In conjunction with National Junior Ranger Day this Saturday, April 26th, Cedar Creek and BelleGrove National Historical Park is launching its new Junior Ranger Program. Tremendously popular throughout the 401 units of the National Park System, Junior Ranger programs are a great way to get kids, and their families, interested and involved in their national parks.
"Junior Ranger programs are designed to include the whole family and involve fun and engaging hands-onactivities," says Park Ranger Eric Campbell. "Our new program and activities highlight the many stories of thehistory of the Shenandoah Valley, along with the various resources andfacilities owned and managed by the park's partners."
The park's new Junior Rangerprogram is designed for children, ages 5-13, who can earn a Junior Ranger badgeand certificate by completing activities contained within the Junior Ranger booklet. 16 activities take young visitors through exhibits and self-guided walks and tours throughout thepark. Once kids complete the appropriateactivities for their age group, rangers and park volunteers will issue their badge and certificate. Booklets can bepicked up and returned at the park's Visitor Contact Station at 7712 Main Street in Middletown. The Junior Ranger booklet, ranger badge and certificate are free.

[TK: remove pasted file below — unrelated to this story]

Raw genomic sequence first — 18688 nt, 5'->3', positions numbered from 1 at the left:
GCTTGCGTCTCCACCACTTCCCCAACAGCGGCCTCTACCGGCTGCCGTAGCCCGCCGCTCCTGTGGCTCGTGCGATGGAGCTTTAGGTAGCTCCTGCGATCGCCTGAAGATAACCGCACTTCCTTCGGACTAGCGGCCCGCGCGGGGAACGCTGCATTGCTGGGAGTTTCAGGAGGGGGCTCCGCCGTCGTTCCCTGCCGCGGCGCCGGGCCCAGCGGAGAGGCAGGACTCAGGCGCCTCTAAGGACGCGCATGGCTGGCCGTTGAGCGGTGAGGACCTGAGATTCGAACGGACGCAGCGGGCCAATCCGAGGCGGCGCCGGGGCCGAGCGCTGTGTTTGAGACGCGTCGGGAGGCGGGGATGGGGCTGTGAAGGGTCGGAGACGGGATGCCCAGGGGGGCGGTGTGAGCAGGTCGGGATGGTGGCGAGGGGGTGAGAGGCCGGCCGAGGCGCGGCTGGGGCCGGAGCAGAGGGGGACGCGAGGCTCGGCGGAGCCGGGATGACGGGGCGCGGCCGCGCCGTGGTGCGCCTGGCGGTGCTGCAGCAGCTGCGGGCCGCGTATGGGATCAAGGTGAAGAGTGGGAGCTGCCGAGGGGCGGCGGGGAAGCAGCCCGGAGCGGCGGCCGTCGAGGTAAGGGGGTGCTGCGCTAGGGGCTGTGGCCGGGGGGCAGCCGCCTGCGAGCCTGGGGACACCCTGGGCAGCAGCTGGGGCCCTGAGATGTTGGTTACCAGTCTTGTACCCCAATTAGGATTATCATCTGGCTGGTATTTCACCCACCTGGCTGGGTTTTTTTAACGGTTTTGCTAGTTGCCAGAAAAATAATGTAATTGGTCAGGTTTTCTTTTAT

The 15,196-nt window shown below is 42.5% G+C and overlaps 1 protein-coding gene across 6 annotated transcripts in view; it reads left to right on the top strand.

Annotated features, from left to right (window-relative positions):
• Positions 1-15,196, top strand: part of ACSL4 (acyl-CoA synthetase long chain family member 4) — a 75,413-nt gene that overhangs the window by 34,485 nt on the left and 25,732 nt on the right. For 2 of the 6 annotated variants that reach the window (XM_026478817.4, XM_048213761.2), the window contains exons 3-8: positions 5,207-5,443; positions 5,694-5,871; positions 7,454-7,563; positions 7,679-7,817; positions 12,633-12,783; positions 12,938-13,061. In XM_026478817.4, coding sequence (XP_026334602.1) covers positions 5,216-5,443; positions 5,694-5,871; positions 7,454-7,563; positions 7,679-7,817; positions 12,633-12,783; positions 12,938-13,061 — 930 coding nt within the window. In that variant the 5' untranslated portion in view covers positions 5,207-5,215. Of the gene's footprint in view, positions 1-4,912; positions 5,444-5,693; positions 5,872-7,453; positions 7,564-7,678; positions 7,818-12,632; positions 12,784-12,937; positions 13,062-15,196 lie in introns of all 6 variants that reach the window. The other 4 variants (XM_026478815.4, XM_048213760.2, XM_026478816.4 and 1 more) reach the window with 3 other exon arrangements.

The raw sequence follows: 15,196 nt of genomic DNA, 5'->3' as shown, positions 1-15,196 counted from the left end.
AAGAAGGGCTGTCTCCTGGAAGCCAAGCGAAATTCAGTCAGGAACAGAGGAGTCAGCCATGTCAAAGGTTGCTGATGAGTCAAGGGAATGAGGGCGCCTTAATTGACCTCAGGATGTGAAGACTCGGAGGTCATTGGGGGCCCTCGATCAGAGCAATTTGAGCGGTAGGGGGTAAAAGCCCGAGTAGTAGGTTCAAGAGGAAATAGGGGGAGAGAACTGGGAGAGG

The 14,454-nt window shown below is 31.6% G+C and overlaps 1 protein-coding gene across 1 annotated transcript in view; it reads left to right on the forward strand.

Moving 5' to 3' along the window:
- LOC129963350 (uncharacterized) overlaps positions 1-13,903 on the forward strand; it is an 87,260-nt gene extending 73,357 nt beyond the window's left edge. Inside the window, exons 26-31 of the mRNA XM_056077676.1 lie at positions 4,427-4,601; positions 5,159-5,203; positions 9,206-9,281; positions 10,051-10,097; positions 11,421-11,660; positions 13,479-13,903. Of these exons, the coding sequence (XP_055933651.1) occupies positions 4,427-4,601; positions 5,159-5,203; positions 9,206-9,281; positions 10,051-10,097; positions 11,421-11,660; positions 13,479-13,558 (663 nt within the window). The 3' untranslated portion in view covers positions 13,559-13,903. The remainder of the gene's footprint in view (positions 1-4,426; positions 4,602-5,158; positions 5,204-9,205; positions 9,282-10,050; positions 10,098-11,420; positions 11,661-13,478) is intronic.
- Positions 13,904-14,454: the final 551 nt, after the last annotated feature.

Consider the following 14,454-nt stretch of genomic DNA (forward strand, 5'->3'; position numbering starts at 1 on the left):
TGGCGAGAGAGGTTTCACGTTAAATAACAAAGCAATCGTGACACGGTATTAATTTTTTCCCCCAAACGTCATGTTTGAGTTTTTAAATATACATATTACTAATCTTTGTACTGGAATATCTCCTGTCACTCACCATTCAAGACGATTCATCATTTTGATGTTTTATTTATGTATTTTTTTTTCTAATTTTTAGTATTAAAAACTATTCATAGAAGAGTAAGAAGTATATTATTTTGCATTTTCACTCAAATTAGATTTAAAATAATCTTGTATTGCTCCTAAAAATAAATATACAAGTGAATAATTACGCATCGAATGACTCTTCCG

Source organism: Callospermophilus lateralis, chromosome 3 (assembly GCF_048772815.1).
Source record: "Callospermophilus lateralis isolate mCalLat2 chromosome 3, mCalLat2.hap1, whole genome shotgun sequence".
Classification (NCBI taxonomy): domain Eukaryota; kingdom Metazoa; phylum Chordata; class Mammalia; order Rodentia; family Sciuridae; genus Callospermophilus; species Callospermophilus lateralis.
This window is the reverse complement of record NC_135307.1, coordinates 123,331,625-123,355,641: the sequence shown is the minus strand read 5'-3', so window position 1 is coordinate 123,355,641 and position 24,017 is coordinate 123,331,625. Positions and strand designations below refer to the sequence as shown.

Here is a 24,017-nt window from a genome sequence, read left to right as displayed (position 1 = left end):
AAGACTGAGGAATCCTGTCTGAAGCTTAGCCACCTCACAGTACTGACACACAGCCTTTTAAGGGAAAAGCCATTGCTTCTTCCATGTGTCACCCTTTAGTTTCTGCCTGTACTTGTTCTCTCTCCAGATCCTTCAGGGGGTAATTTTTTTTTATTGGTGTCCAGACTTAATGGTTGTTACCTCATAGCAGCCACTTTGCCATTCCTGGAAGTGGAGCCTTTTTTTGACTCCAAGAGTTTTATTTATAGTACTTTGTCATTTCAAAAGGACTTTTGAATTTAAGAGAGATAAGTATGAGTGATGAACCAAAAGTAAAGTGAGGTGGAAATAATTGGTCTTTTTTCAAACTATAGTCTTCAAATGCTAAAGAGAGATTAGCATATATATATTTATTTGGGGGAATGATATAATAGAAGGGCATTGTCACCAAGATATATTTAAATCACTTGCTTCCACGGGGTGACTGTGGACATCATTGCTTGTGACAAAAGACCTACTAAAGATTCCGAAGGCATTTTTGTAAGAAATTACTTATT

"We are so excited to expand our programming for young visitors," noted Site Manager, Amy Bracewell." Participation in the Junior Ranger Program provides a fun and personal experience for kids of all ages and creates lifelong memories and connections to the national parks."
This year also marks the 150th anniversary of the Battle of Cedar Creek, fought on October 19, 1864. The National Park Service, along with all of its Key Partners, are planning a series of special events, programs and activities through 2014 to commemorate this significant event in Shenandoah Valley history. Information on theseevents, along with other information on the park, can be found on the park website (www.nps.gov/cebe)or by calling: (540) 869-3051.
Did You Know?
U.S. 11 and I-81 follow the paths of much earlier highways? The Great Wagon Road dates from colonial times and was used by people traveling from Philadelphia to settle the backcountry of Virginia and the Carolinas. Parts of the route in Virginia follow an even older path, the Warriors' Road.